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How to: Use Strengths-Based Recruitment to Improve Your Placements



It’s happened to everyone: A candidate looks great on paper. She has all the right education and experience. She’s articulate, has great references, and appears to be the “whole package.” Yet when she takes the new job, it’s a disaster. Her performance is subpar, and she never quite takes to her new role, and she’s looking for a new position within a few months.

So what went wrong? It seemed so perfect. As it turns out, and as many recruiters are discovering, competency in the actual job tasks isn’t always an indicator of someone’s fit for a job. It’s the recognition of this reality that has led many recruiters and hiring managers to shift towards a strength-based recruitment method to place the right people in the right jobs.

What Is Strengths-Based Recruitment?

Think about the typical job interview for a moment. In most of these meetings, the interviewer asks the applicant to provide examples of how they handled specific situations, or to outline their experience and knowledge in job-related areas. And most applicants give the same, typical responses, offering specific examples and anecdotes, and highlighting the information that they think the interviewer wants to hear.

The problem with this type of interview is that while it helps give the interviewer a glimpse of what the applicant can do, and their success in doing so in the past, it doesn’t really tell them anything about what the candidate is actually good at or likes to do. And as anyone can attest, there is often a disconnect between the two; after all, most of us can do the dishes and the laundry, but it doesn’t mean that we enjoy doing those chores or feel engaged by them.

Strengths-based recruitment, then, attempts to give people the chance to be more authentic when looking for a job. By assessing the qualities that would make someone “good” at their job, which may or may not be actual hard skills, recruiters are able to craft more effective job descriptions based on strengths instead of competencies, and conduct interviews that allow a candidate’s energy, enthusiasm, and strengths to shine through. Marcus Buckingham, a leader in strengths-based recruiting, argues that by knowing an employee’s strengths, you can focus their work more effectively and create a more engaged, higher-performing team, and a more satisfied workforce.

Evaluating Employee Strengths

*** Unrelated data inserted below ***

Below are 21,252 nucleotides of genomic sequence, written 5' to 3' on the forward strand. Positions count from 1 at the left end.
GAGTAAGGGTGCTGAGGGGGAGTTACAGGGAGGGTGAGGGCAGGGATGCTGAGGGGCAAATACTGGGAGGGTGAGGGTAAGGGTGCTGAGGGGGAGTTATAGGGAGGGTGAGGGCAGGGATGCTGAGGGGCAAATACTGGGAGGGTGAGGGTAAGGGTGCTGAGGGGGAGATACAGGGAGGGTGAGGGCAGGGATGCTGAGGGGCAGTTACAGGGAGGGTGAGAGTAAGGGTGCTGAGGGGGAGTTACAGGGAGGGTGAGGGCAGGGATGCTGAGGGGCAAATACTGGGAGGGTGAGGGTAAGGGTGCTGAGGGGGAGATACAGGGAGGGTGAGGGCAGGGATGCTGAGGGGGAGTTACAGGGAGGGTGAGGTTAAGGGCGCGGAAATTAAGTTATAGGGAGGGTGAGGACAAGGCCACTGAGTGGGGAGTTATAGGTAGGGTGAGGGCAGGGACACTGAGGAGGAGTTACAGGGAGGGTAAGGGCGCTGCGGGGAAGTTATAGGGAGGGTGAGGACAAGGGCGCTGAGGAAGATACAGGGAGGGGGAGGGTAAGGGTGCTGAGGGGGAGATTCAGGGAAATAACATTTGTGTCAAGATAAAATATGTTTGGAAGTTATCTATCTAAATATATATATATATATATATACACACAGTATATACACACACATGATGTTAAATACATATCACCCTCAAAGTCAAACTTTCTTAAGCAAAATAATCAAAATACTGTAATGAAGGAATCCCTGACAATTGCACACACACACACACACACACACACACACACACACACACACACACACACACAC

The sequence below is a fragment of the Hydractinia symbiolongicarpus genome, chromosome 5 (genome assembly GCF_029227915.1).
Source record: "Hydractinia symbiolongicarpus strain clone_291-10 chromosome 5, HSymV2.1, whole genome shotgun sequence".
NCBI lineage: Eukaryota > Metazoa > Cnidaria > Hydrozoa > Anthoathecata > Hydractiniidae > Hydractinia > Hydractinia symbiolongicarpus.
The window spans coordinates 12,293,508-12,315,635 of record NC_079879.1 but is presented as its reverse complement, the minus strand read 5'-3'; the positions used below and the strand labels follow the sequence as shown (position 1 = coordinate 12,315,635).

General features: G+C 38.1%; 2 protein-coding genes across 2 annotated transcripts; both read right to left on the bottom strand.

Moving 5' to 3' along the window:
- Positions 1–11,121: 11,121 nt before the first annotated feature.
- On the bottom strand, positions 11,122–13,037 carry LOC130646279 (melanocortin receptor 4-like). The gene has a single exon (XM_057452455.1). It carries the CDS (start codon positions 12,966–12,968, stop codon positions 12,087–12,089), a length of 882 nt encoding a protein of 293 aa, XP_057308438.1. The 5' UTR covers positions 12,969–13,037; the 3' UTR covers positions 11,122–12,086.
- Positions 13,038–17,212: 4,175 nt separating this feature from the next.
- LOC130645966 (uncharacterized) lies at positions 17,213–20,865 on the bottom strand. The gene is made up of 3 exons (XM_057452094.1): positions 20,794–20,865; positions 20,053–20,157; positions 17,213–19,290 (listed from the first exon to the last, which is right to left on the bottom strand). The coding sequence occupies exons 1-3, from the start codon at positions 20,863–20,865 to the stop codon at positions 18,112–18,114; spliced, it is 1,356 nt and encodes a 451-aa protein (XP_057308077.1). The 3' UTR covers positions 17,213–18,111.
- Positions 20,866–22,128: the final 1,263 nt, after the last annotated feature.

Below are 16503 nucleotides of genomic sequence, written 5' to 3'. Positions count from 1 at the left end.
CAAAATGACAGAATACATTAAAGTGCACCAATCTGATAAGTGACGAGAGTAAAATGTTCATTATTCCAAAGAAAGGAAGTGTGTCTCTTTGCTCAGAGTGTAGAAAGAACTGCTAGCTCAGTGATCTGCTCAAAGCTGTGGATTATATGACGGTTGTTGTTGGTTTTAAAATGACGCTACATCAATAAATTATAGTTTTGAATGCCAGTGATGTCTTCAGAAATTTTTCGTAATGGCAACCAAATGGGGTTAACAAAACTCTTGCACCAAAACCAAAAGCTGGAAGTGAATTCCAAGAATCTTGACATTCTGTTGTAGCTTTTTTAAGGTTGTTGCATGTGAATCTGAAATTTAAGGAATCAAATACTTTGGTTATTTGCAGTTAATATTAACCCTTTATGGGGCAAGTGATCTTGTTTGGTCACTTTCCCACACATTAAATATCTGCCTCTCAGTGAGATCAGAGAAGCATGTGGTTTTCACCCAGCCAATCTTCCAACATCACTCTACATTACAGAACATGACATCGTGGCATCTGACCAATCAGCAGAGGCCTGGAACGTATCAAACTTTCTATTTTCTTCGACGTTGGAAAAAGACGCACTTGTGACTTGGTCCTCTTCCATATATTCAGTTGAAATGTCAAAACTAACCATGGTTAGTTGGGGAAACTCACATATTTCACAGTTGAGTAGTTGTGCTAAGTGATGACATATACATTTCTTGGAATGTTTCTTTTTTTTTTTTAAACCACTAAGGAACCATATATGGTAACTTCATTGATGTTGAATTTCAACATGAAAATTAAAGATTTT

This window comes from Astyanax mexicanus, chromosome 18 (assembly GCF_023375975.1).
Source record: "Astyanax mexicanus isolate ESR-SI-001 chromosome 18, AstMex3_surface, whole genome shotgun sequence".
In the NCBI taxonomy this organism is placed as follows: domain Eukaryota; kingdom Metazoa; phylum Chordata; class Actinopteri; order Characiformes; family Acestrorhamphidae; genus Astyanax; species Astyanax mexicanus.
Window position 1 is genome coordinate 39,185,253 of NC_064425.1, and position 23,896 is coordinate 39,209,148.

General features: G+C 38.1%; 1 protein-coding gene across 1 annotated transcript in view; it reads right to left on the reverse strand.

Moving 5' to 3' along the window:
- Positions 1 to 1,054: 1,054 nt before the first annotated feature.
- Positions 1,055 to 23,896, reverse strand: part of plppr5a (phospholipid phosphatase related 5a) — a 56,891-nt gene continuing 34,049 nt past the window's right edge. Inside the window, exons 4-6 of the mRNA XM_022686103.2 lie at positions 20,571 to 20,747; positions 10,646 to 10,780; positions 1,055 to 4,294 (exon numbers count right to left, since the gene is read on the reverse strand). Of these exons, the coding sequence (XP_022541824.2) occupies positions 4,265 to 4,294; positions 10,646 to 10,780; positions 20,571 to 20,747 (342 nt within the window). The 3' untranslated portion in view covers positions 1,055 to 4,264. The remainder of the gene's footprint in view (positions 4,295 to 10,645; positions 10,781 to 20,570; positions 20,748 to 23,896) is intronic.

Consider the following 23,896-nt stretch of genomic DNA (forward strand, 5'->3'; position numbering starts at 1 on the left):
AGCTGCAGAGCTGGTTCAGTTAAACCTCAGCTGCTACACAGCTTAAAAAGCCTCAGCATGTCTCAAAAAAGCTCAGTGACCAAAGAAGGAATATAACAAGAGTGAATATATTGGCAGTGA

pexels-photo (2)Moving to a strengths-based recruitment model usually requires taking an honest assessment of the high performers in the workplace and determining the strengths and values that motivate them. With that analysis, you can develop job descriptions that are strength focused, with less emphasis on competencies.

However, much of strength-based recruitment is based on interviews, and it’s important to ask the right questions to determine whether a candidate is a good fit. Among the questions to consider asking include:

  • What do you enjoy doing the most?
  • What types of tasks come easily to you? What are the hardest things to do?
  • What do you enjoy learning the most? The least?
  • How do you define success?
  • What are the accomplishments that you are the most proud of, and why?
  • Are you typically able to finish your to-do list? What is usually left undone?
  • What gives you energy? What makes you want to get out of bed in the morning?
  • What motivates you?

These are just some of the types of questions that can provide you with greater insight into a candidate’s strengths. By asking them, you can gain greater insight into what makes them “tick,” while also reducing the likelihood of hiring someone who isn’t a good fit because you relied on canned, rehearsed answers that were geared toward demonstrating competency more than anything else. In fact, companies that have used the strengths-based approach actually report reduced hiring costs, because hires are made more quickly and are more likely to stay on board longer.

There will always be times when placements don’t work out. Personalities don’t always mesh, personal issues take precedence, or it’s otherwise just not a great fit. But by moving to a strengths-based approach, it’s easier to weed out the potential bad matches sooner and have a higher success rate — and much happier recruits and clients.

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